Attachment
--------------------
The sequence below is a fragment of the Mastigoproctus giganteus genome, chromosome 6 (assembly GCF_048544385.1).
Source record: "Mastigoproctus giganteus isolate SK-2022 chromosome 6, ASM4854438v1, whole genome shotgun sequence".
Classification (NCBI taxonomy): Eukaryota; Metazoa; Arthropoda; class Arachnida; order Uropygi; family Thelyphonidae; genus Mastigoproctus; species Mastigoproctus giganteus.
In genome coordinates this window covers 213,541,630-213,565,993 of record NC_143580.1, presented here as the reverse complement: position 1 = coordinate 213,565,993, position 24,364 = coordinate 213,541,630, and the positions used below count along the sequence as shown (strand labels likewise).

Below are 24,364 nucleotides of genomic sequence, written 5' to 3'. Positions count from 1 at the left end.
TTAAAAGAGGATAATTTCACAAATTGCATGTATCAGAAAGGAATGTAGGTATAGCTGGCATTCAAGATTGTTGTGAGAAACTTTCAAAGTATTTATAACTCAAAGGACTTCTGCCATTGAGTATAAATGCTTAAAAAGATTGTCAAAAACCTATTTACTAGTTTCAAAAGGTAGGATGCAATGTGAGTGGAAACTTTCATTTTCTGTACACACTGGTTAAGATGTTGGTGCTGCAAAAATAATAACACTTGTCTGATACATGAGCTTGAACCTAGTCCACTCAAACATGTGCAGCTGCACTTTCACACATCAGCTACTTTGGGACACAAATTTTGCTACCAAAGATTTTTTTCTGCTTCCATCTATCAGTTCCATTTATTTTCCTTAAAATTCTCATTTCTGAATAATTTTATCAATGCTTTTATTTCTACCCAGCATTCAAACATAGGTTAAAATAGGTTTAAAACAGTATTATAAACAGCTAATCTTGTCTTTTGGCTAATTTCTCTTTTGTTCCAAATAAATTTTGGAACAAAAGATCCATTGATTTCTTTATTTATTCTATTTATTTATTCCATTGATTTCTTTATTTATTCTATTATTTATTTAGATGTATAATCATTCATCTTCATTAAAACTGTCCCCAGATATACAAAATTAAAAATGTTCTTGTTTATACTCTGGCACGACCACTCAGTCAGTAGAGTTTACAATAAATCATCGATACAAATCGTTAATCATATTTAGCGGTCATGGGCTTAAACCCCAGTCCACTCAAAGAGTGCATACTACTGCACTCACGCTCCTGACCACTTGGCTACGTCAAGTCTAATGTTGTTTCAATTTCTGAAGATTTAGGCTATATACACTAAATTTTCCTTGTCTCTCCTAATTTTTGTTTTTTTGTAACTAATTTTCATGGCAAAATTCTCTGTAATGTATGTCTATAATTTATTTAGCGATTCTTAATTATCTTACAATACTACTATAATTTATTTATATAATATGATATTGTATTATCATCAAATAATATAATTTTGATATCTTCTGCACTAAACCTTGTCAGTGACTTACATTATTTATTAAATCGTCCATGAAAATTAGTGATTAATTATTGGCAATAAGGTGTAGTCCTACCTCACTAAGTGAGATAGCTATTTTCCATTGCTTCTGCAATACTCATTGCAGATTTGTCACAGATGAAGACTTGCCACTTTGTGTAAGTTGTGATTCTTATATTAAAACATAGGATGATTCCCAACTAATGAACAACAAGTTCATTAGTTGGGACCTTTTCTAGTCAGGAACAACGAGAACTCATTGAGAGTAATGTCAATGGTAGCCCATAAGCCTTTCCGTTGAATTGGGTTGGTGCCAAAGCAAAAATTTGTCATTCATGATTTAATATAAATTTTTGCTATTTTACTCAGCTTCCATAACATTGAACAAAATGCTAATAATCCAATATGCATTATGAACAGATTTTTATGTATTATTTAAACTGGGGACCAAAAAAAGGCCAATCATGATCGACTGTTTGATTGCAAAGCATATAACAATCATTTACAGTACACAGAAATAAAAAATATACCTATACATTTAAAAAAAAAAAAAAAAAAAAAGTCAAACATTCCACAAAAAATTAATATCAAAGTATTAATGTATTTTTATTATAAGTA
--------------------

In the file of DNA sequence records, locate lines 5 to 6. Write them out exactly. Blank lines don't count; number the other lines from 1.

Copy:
Below are 24,364 nucleotides of genomic sequence, written 5' to 3'. Positions count from 1 at the left end.
TTAAAAGAGGATAATTTCACAAATTGCATGTATCAGAAAGGAATGTAGGTATAGCTGGCATTCAAGATTGTTGTGAGAAACTTTCAAAGTATTTATAACTCAAAGGACTTCTGCCATTGAGTATAAATGCTTAAAAAGATTGTCAAAAACCTATTTACTAGTTTCAAAAGGTAGGATGCAATGTGAGTGGAAACTTTCATTTTCTGTACACACTGGTTAAGATGTTGGTGCTGCAAAAATAATAACACTTGTCTGATACATGAGCTTGAACCTAGTCCACTCAAACATGTGCAGCTGCACTTTCACACATCAGCTACTTTGGGACACAAATTTTGCTACCAAAGATTTTTTTCTGCTTCCATCTATCAGTTCCATTTATTTTCCTTAAAATTCTCATTTCTGAATAATTTTATCAATGCTTTTATTTCTACCCAGCATTCAAACATAGGTTAAAATAGGTTTAAAACAGTATTATAAACAGCTAATCTTGTCTTTTGGCTAATTTCTCTTTTGTTCCAAATAAATTTTGGAACAAAAGATCCATTGATTTCTTTATTTATTCTATTTATTTATTCCATTGATTTCTTTATTTATTCTATTATTTATTTAGATGTATAATCATTCATCTTCATTAAAACTGTCCCCAGATATACAAAATTAAAAATGTTCTTGTTTATACTCTGGCACGACCACTCAGTCAGTAGAGTTTACAATAAATCATCGATACAAATCGTTAATCATATTTAGCGGTCATGGGCTTAAACCCCAGTCCACTCAAAGAGTGCATACTACTGCACTCACGCTCCTGACCACTTGGCTACGTCAAGTCTAATGTTGTTTCAATTTCTGAAGATTTAGGCTATATACACTAAATTTTCCTTGTCTCTCCTAATTTTTGTTTTTTTGTAACTAATTTTCATGGCAAAATTCTCTGTAATGTATGTCTATAATTTATTTAGCGATTCTTAATTATCTTACAATACTACTATAATTTATTTATATAATATGATATTGTATTATCATCAAATAATATAATTTTGATATCTTCTGCACTAAACCTTGTCAGTGACTTACATTATTTATTAAATCGTCCATGAAAATTAGTGATTAATTATTGGCAATAAGGTGTAGTCCTACCTCACTAAGTGAGATAGCTATTTTCCATTGCTTCTGCAATACTCATTGCAGATTTGTCACAGATGAAGACTTGCCACTTTGTGTAAGTTGTGATTCTTATATTAAAACATAGGATGATTCCCAACTAATGAACAACAAGTTCATTAGTTGGGACCTTTTCTAGTCAGGAACAACGAGAACTCATTGAGAGTAATGTCAATGGTAGCCCATAAGCCTTTCCGTTGAATTGGGTTGGTGCCAAAGCAAAAATTTGTCATTCATGATTTAATATAAATTTTTGCTATTTTACTCAGCTTCCATAACATTGAACAAAATGCTAATAATCCAATATGCATTATGAACAGATTTTTATGTATTATTTAAACTGGGGACCAAAAAAAGGCCAATCATGATCGACTGTTTGATTGCAAAGCATATAACAATCATTTACAGTACACAGAAATAAAAAATATACCTATACATTTAAAAAAAAAAAAAAAAAAAAAGTCAAACATTCCACAAAAAATTAATATCAAAGTATTAATGTATTTTTATTATAAGTA